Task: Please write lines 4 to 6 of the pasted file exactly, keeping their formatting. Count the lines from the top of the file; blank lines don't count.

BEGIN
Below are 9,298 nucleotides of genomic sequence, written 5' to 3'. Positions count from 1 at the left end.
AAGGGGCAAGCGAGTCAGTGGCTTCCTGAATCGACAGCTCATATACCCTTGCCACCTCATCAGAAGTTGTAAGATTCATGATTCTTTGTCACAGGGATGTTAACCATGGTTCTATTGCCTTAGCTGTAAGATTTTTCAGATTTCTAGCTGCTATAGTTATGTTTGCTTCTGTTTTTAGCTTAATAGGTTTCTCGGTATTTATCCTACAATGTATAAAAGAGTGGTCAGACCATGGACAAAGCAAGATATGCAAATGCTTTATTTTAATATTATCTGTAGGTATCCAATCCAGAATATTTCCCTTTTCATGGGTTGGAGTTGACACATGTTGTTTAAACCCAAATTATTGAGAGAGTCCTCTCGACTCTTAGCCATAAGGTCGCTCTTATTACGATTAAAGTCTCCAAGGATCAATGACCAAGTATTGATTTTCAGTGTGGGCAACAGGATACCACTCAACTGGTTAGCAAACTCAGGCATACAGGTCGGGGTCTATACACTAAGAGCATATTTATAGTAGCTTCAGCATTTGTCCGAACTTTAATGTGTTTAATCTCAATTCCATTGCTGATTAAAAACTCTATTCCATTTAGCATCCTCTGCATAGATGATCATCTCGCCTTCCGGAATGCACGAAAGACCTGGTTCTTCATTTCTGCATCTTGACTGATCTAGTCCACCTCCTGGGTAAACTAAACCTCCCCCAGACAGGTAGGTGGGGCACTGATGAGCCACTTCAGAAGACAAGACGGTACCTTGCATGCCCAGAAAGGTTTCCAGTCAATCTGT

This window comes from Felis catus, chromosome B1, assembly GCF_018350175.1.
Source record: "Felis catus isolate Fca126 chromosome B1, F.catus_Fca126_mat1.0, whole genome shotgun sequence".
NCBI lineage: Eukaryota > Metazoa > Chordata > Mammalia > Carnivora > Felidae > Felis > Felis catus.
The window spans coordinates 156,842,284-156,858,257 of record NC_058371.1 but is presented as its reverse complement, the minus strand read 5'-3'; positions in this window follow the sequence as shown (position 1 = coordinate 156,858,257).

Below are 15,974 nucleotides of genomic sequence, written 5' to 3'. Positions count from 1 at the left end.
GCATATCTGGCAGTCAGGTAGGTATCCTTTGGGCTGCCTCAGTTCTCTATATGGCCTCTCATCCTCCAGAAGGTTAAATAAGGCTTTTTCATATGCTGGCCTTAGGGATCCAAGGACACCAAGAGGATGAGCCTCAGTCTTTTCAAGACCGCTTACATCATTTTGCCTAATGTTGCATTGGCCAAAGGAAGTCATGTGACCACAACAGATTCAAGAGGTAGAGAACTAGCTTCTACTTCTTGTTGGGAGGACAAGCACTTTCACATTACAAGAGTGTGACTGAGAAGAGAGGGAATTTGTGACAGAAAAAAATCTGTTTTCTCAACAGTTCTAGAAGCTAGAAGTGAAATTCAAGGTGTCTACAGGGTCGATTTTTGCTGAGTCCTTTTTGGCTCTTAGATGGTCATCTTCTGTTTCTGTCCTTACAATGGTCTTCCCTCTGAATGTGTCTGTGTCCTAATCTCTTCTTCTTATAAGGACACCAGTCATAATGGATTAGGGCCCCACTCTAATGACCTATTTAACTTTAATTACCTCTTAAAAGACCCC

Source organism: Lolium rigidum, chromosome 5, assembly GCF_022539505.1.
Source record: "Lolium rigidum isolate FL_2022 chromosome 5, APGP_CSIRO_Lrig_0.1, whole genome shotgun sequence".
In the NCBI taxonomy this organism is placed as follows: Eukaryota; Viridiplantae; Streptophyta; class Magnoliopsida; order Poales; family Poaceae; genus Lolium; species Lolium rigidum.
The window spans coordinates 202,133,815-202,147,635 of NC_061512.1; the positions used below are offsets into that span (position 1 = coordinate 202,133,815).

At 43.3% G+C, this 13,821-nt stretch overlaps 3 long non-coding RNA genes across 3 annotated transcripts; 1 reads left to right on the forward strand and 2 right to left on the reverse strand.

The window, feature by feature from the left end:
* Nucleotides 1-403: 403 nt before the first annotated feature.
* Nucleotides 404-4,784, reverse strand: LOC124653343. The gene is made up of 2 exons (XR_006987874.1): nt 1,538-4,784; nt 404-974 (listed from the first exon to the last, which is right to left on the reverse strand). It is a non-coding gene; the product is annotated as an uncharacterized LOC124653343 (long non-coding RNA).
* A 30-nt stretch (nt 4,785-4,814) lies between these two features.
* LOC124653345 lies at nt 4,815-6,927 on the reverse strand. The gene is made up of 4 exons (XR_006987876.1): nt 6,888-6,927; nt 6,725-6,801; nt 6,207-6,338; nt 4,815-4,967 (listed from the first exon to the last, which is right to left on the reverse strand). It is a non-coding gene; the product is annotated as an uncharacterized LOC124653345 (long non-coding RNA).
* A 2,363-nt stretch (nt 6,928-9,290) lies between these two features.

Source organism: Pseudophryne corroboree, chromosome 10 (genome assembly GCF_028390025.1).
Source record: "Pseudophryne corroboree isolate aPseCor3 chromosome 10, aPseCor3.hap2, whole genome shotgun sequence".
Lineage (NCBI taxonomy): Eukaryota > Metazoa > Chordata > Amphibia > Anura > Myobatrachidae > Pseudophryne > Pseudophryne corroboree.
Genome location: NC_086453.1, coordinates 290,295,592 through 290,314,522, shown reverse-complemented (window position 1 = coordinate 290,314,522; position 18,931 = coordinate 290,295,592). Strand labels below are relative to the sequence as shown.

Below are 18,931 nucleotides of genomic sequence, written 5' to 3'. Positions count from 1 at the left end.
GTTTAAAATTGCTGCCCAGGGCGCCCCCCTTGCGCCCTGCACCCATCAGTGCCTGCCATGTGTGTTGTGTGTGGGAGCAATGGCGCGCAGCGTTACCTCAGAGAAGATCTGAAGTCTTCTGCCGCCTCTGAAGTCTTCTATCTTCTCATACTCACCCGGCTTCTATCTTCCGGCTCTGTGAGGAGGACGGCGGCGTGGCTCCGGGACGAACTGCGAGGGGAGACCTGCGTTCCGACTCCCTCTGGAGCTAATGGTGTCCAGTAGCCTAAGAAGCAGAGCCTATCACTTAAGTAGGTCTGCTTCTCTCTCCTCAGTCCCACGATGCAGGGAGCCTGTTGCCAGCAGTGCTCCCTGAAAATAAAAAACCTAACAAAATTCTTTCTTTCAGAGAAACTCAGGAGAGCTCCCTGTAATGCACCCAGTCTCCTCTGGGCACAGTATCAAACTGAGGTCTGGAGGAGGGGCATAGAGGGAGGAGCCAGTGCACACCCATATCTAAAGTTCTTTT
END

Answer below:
Source record: "Felis catus isolate Fca126 chromosome B1, F.catus_Fca126_mat1.0, whole genome shotgun sequence".
NCBI lineage: Eukaryota > Metazoa > Chordata > Mammalia > Carnivora > Felidae > Felis > Felis catus.
The window spans coordinates 156,842,284-156,858,257 of record NC_058371.1 but is presented as its reverse complement, the minus strand read 5'-3'; positions in this window follow the sequence as shown (position 1 = coordinate 156,858,257).